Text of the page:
Do the govt need a No vote in #euref…

..and, to provide similar political cover, does the No side need a Yes vote?

The only thing that is clear from the lead-up to the referendum on Thursday is that neither the changing political and economic context of the Austerity/Stabilitytreaty nor it’s relatively bland content has really generated much energy, despite the ramifications of ratification.

The value of referenda has been disputed on here before. Indeed, Minister of State Leo Varadkar suggested that referenda were not democratic at the start of the campaign, as he: 

… would be concerned that it would turn into a referendum on extraneous issues such as septic tanks, bondholders, banking crisis or decisions being made by the Government, such as cutbacks.

Ironically, given that state budgeting and finance underscores social policy and structural and strategic decision-making, there are few issues which could not be potentially linked in to the central theme of achieving the required levels of structural deficit and budgetary discipline.

But a campaign which began with contradictory messages (see Vincent Browne’s piece in the Irish Times) doesn’t appear to have enlightened people very much as to what they are voting for or against. Overall this may retrospectively be viewed as simply more displacement activity around the various crises which are afflicting the eurozone. A certain amount of local apathy will probably be reflected in a relatively low turnout on Thursday: with a narrowing of the margin in some polls, this could still mean that it will be decided by the side which has managed to mobilise it’s vote better.

(Personally, I think the changing context alone is sufficient to warrant a No vote since, despite all the claims being made by proponents of a Yes vote, there are no guarantees that the Treaty will not be amended by the time it comes into force on 1st January 2013, which would then require another referendum. Not many other states appear to be in a particular hurry to ratify it, with only 3 of 25 having done so thus far. The latter factor should have set off alarm bells by now.)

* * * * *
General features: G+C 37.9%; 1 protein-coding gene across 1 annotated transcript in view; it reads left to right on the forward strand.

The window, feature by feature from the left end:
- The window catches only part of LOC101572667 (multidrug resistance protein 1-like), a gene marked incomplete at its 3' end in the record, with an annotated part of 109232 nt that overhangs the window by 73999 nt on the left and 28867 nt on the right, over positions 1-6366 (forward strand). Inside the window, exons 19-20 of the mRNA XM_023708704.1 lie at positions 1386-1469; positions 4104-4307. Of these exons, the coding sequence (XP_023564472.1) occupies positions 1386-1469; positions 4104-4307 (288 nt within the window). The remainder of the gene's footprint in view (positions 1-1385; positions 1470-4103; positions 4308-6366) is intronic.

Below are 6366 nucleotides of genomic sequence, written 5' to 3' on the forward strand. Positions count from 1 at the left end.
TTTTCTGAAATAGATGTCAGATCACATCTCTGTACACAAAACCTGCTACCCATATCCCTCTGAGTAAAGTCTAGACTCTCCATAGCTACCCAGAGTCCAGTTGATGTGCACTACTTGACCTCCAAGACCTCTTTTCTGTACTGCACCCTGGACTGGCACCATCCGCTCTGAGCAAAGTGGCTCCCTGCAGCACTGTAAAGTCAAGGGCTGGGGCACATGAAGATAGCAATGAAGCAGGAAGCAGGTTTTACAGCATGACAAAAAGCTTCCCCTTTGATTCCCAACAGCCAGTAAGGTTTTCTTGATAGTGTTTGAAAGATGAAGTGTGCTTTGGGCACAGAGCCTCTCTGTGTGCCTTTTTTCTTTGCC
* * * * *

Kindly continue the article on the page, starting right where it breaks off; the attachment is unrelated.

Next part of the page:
In that regard, with the end of the troika’s programme in 2014, the state will either have to return to the bond markets, massively cut government spending, or, seek a second ‘bailout’ programme. While the Yes side have claimed otherwise, any other eurozone state can veto an application to the ESM, so even a Yes vote will not resolve the funding problem that will be caused by the debt overhang toppling back onto the state’s day-to-day finances. No-one is making a public pretence that the state will have a balanced budget by 2014 (again, despite the vote taking place in a couple of days, there is still no detail or small print on when and how the penalty mechanisms in the Treaty would operate or kick in if it doesn’t). 

In reality, though, much of this referendum is superfluous. The Treaty and the problems it sought to address are now historical, as the problems in Spain and the Spanish banks are begining to manifest themselves and the quantum of resourcing required to ‘resolve’ a Spanish funding crisis are only talked about in billions because it still seems politer to refer to them in terms such as 700 billion than 0.7 trillion. And ultimately, the ‘Republic’ of Ireland is not large enough to be a central focus of any actual resolution of the financial crisis in the eurozone. If it is lucky, it may eventually benefit from a solution. 

In the meantime, Yes or No, the wider monetary context is liable to be unchanged, and any of the negative consequences being forecast by both camps could come to pass. In that regard, losing this referendum might even be preferable to both sides in the medium term as it would conveniently shift the blame for the further cuts, declines in growth or even contractions that will happen as the scale of the Spanish banking crisis (or another Italian or Greek problem) unfolds. Politically, Fine Gael have already an insurance policy of sorts as they have let Fianna Fáil’s leader take more of a role promoting a yes vote, although the distinction between the parties has blurred further. Beyond some liberal social policy, there is less and less leftist mark-up language in the Labour script and party strategists cannot be overly comfortable with the limited oxygen that was available on the yes side, or, the future political damage it might sustain if a successful Yes campaign’s claims are subsequently exposed as flawed. Sinn Féin have gained about as much as it can from this campaign: not just in opinion polls (which have only a limited currency) but also in more high-exposure field-testing of its front bench. At the same time, it needs to consider how to position itself if it has designs on a place in the next coalition and find issues with more common ground for confidence-building with some of the other parties (watch for this as the next local government election campaigns unfold).

The most likely change that will occur in eurozone policy won’t come from a Yes or No vote in Ireland: it will come from electoral change in Germany. In the meantime, the referendum will simply fill the vacuum created by the political and economic inertia.

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